Giacomo PUCCINI (1858-1924)This Delos release of La rondine, a Deutsche Oper Berlin production filmed live in March 2015, is directed by Rolando Villazón the renowned tenor who is making his Berlin debut as stage director.
La rondine (The Swallow) [101.51]
Dinara Alieva – Magda de Civry
Charles Castronovo – Ruggero Lastouc
Álvaro Zambrano – Prunier
Alexandra Hutton – Lisette
Stephen Bronk – Rambaldo Fernandez
Noel Bouley – Périchaud
Matthew Newlin – Godin
Thomas Lehmann – Crébillon,
Siobhan Stagg – Yvette
Elbenita Kajtazi – Bianca
Stephanie Lauricella – Suzy
Carlton Ford – Butler
Rolando Villazón – Stage director
Johannes Leiacker – Set designer
Brigitte Reiffenstuel – Costume designer
Davy Cunningham – Lighting designer
Silke Sense – Choreography
Elchin Muradov – Video producer
Ernestine Böttcher – Video director
Opernballett der Deutschen Oper Berlin
Statisterie der Deutschen Oper Berlin
Chor der Deutschen Oper Berlin/William Spaulding
Orchester der Deutschen Oper Berlin/Roberto Rizzi Brignoli
rec. live, 14 & 18 March 2015, Deutsche Oper Berlin, Germany
Picture - 1080p
Sound - LPCM Stereo, 24/48; DTS-HD Master Audio 5.0, 24/48
Subtitles: English, German, French
DELOS DV7011 Blu-ray [105.05]
In 1913 Puccini wrote to his friend and manager Baron Angelo Eisner in Vienna that he would never be able to write an operetta. Ironically, after Puccini’s difficulties in deciding how to follow La fanciulla del West he signed a commission in 1913 from the Carltheater for a Viennese operetta and La rondine emerged. Puccini insisted on a comic opera that would have no spoken dialogue and when the German libretto by Alfred Maria Willner and Heinz Reichert arrived he had Giuseppe Adami translate the text into Italian. The First World War put a stop to the originally intended Vienna première of La rondine and the first performance was given at Salle Garnier by the Opéra de Monte-Carlo in March 1917. Puccini was never fully satisfied with La rondine and revised the score a number of times and on one occasion he actually referred to the work as “This pig of an opera.”
Of Puccini’s mature operas La rondine with its bittersweet scenario is probably his most neglected but this is no reflection on its quality. Relatively lighter and having more of the operetta about it than the composer’s heavier masterpieces the score has been described as a cross between La Traviata and Die Fledermaus. It is certainly an opera that can make an impact and I fondly recall in 2006 attending an enchanting Opera North production at Alhambra Theatre, Bradford. Some commentators have written about the similarities of the scenario and general character between Puccini’s operas La bohème and La rondine which was completed some twenty years later. For example Magda could easily be Musetta a couple of decades in the future. The poet Prunier could be an older Rodolfo while Café Momus in La bohème is now a bar called Bullier’s.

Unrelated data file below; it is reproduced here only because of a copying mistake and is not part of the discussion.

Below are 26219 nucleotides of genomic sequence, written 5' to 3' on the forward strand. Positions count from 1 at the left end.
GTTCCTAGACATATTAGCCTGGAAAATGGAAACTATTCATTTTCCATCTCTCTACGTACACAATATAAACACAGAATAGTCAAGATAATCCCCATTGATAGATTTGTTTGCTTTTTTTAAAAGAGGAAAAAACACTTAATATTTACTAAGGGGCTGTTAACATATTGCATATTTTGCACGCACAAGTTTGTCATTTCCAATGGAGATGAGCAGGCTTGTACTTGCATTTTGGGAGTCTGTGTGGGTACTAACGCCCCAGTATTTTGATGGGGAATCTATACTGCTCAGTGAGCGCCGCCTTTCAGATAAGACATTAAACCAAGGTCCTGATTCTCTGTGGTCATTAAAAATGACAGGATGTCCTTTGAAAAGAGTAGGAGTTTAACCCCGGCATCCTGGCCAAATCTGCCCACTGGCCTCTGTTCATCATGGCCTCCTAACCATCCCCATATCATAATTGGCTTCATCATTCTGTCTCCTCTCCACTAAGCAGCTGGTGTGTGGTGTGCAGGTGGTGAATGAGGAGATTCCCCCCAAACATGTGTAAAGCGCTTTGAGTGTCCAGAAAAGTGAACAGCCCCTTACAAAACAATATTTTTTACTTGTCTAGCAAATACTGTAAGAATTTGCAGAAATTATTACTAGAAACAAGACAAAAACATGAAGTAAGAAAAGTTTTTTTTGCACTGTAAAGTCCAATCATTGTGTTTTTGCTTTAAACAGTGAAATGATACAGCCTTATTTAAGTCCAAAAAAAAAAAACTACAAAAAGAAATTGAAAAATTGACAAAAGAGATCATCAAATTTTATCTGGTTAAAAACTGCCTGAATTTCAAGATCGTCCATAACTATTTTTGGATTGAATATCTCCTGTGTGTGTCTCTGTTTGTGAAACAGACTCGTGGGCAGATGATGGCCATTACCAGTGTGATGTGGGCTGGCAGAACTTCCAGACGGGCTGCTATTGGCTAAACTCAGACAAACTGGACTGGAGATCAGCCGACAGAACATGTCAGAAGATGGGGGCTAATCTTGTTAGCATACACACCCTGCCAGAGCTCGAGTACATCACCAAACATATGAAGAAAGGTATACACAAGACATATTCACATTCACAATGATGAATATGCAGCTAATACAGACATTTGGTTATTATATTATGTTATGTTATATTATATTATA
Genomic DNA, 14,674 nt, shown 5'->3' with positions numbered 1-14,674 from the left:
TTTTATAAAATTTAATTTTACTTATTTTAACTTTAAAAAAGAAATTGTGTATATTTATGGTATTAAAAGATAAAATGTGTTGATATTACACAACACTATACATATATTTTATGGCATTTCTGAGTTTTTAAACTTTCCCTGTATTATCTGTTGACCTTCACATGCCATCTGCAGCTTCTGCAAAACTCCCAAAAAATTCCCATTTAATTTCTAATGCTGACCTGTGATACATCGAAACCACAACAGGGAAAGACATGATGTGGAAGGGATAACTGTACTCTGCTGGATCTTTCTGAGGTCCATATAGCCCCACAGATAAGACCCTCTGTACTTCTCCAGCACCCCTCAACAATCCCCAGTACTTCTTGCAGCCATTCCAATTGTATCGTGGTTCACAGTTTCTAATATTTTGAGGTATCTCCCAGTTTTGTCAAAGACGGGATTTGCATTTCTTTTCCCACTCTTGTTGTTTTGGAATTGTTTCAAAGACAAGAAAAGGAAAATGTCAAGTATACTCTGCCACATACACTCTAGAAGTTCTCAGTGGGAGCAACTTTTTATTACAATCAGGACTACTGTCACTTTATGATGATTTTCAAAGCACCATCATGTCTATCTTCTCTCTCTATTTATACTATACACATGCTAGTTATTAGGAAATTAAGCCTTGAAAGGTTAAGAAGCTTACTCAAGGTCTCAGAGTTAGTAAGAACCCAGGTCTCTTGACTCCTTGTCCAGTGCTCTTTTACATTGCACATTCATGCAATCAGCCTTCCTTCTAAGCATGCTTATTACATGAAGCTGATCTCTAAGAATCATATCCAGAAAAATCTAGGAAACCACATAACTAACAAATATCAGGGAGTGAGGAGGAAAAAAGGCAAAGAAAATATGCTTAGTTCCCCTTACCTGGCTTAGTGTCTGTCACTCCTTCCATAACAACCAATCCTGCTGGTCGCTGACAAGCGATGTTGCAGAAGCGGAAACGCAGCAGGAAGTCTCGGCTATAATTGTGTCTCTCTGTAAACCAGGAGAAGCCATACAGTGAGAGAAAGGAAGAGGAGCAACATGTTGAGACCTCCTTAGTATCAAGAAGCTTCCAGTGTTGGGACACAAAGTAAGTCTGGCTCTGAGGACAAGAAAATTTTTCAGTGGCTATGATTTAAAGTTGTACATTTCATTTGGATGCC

Full of inspirational ideas Villazón brings the love story forward from the mid-late 19th century to the time of the roaring twenties in Paris. An example of Villazón’s use of symbolism is the trio of mime artists; a continual presence around Magda. These faceless men in cream suits with what look like matching fencing masks are a concept that has been described by Villazón as evoking the work of surrealist artist Giorgio De Chirico. I did rather become accustomed to these mysterious individuals whom I believe might represent Magda’s former lovers. Johannes Leiacker excels with his attractive and sumptuously colourful sets especially Bullier’s the colourfully boisterous Parisian bar. The oil painting of the reclining nude in giant frame which adorns almost the whole of the back wall of Magda’s salon in the first and in the final act, its silhouette cut-out of the cloudy blue sky of the French Riviera, is a successful idea. The little sandy cove together with rowing boat, giant shell and white garden furniture is simple but effective. All the cast wear striking and detailed clothes of the period designed by Brigitte Reiffenstuel. In line with Villazón’s aesthetics Lisette’s several costume changes are intended to reflect her “flexible, energy-laden personality” from Magda’s chambermaid to party girl through to sophisticated woman who “embodies freedom.”